Lisa Mulliken

Classrooms are busy, high-energy spaces and children spend a large portion of their day surrounded by many other children and adults. Just like adults, children sometimes need a break from whole group gatherings, and creating engaging spaces for privacy can provide children with a place to rest and relax, re-focus, or play alone or play with a friend. Private spaces can also help a child adjust to arrival and saying good-bye to mom or dad and can provide an escape from overly noisy or active times in the classroom.

A space for privacy is an easily supervised area of the classroom that is designed for use by only one or two children at a time. Sometimes the book or cozy area are spaces set aside for privacy, but a small table with two chairs or an art easel with space for one child on each side can also provide children with an opportunity to take a break from, and even tune out, the hustle and bustle of a busy classroom. When children are introduced to these spaces and understand their purpose and expectations for use, they are drawn to these inviting spaces to relax, re-focus or gain self-control.

See below for ideas on creating welcoming, engaging private spaces for children. Photos are courtesy of Meadville Cooperative Preschool.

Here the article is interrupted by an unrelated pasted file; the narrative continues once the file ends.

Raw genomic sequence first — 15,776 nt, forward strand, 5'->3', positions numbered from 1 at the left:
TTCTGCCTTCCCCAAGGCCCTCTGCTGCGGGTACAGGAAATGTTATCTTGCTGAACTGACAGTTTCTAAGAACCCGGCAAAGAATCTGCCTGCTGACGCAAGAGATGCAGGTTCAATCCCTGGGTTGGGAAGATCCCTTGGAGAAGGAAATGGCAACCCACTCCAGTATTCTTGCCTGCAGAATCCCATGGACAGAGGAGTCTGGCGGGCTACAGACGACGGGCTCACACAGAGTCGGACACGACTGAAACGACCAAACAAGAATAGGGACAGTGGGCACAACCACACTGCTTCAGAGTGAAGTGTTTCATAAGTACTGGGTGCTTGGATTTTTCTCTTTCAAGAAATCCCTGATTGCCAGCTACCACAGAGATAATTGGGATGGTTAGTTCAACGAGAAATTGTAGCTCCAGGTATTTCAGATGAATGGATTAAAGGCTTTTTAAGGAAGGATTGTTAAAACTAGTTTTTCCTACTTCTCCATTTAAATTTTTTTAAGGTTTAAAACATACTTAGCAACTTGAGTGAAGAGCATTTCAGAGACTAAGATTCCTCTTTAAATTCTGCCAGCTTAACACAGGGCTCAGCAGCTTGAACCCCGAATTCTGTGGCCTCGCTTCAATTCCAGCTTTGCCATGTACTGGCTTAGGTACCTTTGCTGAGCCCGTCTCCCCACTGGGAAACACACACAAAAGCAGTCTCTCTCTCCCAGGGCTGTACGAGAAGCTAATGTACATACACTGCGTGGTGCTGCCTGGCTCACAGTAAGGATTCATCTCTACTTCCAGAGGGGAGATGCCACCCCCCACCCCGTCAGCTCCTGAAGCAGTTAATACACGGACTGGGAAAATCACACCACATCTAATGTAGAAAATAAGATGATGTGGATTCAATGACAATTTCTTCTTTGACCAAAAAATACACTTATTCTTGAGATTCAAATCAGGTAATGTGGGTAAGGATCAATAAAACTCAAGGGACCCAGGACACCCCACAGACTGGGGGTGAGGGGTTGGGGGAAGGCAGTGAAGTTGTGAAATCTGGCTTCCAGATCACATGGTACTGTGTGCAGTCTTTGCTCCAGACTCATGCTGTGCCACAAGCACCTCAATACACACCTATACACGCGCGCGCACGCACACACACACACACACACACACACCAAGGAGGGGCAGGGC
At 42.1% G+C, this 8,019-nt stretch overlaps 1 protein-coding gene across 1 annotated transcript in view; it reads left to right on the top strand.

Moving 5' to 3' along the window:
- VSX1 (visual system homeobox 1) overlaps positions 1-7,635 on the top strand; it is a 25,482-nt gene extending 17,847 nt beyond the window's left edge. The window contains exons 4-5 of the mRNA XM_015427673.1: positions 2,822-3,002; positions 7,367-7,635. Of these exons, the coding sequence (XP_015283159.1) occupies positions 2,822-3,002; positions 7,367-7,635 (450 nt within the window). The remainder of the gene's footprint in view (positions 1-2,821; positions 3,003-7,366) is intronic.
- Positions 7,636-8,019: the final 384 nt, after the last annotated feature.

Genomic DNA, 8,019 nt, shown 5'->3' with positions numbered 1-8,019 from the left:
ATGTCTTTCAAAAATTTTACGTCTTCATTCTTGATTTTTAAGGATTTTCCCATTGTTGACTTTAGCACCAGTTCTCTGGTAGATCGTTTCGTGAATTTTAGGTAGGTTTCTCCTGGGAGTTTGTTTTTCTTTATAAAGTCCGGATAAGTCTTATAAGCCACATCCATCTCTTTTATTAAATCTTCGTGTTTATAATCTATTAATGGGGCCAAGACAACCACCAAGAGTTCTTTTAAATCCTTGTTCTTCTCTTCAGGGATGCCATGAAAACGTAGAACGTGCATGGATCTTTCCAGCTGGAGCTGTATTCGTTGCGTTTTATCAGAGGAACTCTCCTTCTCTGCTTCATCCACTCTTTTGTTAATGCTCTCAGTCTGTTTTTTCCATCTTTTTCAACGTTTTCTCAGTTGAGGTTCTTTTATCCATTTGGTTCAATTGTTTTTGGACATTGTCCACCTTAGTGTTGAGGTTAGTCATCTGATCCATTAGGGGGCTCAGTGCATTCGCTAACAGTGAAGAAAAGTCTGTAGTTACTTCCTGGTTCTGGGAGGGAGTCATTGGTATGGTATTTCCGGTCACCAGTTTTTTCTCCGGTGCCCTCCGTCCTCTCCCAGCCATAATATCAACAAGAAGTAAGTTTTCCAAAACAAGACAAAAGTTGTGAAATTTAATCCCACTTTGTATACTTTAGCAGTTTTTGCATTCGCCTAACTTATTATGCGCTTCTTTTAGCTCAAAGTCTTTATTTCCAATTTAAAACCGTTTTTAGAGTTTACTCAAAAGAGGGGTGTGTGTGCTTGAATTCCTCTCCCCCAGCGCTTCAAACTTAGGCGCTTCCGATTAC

This sensory tub provides space for two children to wash baby dolls. Water play is a soothing activity and the repetitive activity of scooping and pouring water is calming to children.





This book area creates a cozy space for children to relax and look at books.






This table area is set up for one child to engage in dramatic play with animals and play buildings.






This theme related activity allows two children to explore pumpkins.







This writing desk provides space for two children to use materials.





Remember that a space for privacy should always be a choice for children and should never be used as a discipline or time-out space. For additional information on creating spaces for children, see the following resources:

Greenman, J. (1988). Caring spaces, learning places: Children’s environments that work. Redmond, WA: Exchange Press.

Curtis, D., & Carter, M. (2015). Designs for living and learning: Transforming early childhood environments (2nd ed.). St. Paul, MN: Redleaf Press.

Tags : Privacy SpacePrivate AreaRelax

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